Study Explores the Grocery Shopper’s State of Mind

January 30, 2009

This article is included in these additional categories:

Analytics, Automated & MarTech | CPG & FMCG | Magazines | Retail & E-Commerce | Women

To cope with the current economic state, consumers say, they eat out less/eat in more, turn down the thermostat, are “more efficient with…shopping trips,” and buy less name brand products/buy in bulk, according to the first American Grocery Shopper Study from BrandSpark International’s Best New Product Awards (BNPA), writes Retailer Daily.

The survey of more than 50,000 US shoppers sought to understand shoppers’ current and future spending habits, brand preferences, attitudes toward organics and environmental accountability, and a profile of today’s “early adopter” shopper.

Below, some of the findings of the study issued at a joint New York presentation by Better Homes and Gardens and BrandSpark.

Consumer Spending and Confidence

Some of the top lifestyle changes that US grocery shoppers are making to cope with the recession:

  • 52% said they plan to eat at home more often than last year.
  • 96% considered it important that any new product provide them value for the dollar.
  • More than 80% said they will spend the same or more on essential personal care products as they did last year.
  • Asked to name their most trusted grocery-store brands, shoppers placed Kraft at the top of the list, followed by Campbell’s, General Mills, Procter & Gamble, Johnson & Johnson, Kellogg’s, Betty Crocker, Del Monte, Tide and Clorox.

Green and Natural Products

  • 70% are motivated to buy products that are better for the environment, but only 40% are willing to pay more for those products.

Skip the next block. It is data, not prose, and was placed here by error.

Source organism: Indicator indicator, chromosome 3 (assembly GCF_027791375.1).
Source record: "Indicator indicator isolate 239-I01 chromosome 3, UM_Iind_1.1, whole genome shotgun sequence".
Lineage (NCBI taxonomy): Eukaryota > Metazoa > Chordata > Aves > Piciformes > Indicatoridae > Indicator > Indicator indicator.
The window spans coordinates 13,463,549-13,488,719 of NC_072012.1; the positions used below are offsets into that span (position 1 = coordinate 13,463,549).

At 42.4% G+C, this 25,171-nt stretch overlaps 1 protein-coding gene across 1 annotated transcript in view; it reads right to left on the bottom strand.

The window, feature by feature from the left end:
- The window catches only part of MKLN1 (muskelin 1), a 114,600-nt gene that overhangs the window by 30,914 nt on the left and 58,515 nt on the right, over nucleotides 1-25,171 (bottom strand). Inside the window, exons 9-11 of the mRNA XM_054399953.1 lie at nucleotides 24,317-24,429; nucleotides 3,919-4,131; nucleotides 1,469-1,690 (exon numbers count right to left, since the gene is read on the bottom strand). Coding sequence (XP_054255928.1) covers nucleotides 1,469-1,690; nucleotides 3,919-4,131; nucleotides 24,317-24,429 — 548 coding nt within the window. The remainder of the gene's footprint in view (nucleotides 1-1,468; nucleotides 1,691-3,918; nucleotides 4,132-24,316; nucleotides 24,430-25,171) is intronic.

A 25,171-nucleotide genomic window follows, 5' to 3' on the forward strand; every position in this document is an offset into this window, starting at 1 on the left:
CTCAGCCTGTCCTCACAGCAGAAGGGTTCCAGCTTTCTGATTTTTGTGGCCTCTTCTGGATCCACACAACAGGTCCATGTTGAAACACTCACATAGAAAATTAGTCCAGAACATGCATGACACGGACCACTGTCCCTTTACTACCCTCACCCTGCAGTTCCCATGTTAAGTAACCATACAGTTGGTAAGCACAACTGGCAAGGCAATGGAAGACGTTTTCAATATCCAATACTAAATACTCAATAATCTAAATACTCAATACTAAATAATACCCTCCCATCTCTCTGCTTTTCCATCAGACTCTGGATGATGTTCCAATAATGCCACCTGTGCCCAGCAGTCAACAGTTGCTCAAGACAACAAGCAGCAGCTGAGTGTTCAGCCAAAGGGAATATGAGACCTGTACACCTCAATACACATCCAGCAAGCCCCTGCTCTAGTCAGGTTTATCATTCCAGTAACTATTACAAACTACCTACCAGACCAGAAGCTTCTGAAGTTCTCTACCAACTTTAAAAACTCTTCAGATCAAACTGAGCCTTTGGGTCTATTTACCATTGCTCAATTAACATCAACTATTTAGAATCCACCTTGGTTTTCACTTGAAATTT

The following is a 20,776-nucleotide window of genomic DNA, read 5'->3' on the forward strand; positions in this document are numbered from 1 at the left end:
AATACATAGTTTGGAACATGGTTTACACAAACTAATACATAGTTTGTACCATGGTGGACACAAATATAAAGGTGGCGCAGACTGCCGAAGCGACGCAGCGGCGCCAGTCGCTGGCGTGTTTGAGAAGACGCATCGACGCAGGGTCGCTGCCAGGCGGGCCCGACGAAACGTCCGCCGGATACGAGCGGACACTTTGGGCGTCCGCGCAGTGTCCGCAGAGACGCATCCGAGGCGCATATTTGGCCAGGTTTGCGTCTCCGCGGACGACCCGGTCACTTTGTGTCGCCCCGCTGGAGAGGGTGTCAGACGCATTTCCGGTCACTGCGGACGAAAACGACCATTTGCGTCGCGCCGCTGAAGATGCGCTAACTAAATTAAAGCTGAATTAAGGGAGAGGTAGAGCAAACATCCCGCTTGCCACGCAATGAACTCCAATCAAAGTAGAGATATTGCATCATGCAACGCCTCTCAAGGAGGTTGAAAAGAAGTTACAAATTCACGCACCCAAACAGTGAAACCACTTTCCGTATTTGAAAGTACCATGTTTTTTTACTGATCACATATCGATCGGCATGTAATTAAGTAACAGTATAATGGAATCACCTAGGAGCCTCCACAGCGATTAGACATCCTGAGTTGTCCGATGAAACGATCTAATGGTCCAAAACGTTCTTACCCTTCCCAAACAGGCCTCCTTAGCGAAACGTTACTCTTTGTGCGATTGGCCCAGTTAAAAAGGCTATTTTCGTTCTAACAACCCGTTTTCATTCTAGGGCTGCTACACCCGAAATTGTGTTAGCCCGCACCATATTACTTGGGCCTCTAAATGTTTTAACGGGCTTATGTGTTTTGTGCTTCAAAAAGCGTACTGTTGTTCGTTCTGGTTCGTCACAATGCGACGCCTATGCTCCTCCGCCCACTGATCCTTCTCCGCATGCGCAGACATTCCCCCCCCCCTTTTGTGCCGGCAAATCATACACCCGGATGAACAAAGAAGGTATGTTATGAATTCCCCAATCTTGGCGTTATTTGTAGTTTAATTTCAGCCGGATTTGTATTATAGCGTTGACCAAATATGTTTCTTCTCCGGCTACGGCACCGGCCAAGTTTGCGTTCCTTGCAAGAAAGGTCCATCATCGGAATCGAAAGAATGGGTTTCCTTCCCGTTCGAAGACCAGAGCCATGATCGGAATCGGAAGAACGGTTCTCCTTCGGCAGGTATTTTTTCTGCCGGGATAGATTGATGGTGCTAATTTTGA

• 75% believe that some companies are exploiting environmentally friendly claims for marketing purposes.
  • 58% consider it important for a new product they purchase to be “natural.”
  • 78% believe that manufacturers have a long way to go to reduce the amount of packaging.

Health and Wellness

  • Shoppers revealed health as a greater priority, with 68% reporting increasing concerns about their health.
  • Consumers are becoming increasingly concerned about chemicals in products: 68% expressed increased concern about chemicals in food products; 63% in household products; 57% in skin-care products.
  • Over 80% of respondents believe that making better food choices can prevent illness.
  • 71% of consumers are concerned about the added health claims of products they purchase.

Early Adopters

The survey revealed that “early adopters” show stronger brand loyalty and prefer products that are environmentally friendly and offer improved technology and innovation.

  • 80% of shoppers who qualify as “early adopters” (first to try new products) are women.
  • In relation to the larger shopper demographic, early adopters are more receptive to the influence of internet, social media and magazines: early adopters spend 50% more time per week reading magazines and 50% have downloaded coupons off the internet

About the findings: The Best New Product Awards survey was conducted between November 17 and December 19, 2008. The survey included questions about individual product appeal, intent to repurchase, consumer confidence level, expected future spending habits, and a number of other insight provoking queries. In total, a sample of 51,295 qualified grocery shoppers were surveyed, weighted (MRI) by region, language, age, and gender. This year, 77 products were evaluated, with 23 winners chosen from 38 leading manufacturers in categories that included cereal, juice, ice cream, anti-aging skin care, oral care, mascara, shampoo and household cleaners. Each category had a minimum of three products from at least two different manufacturers. In order to win, the product had to score highest on product appeal and also highest on re-purchase intent among those who had purchased the product.

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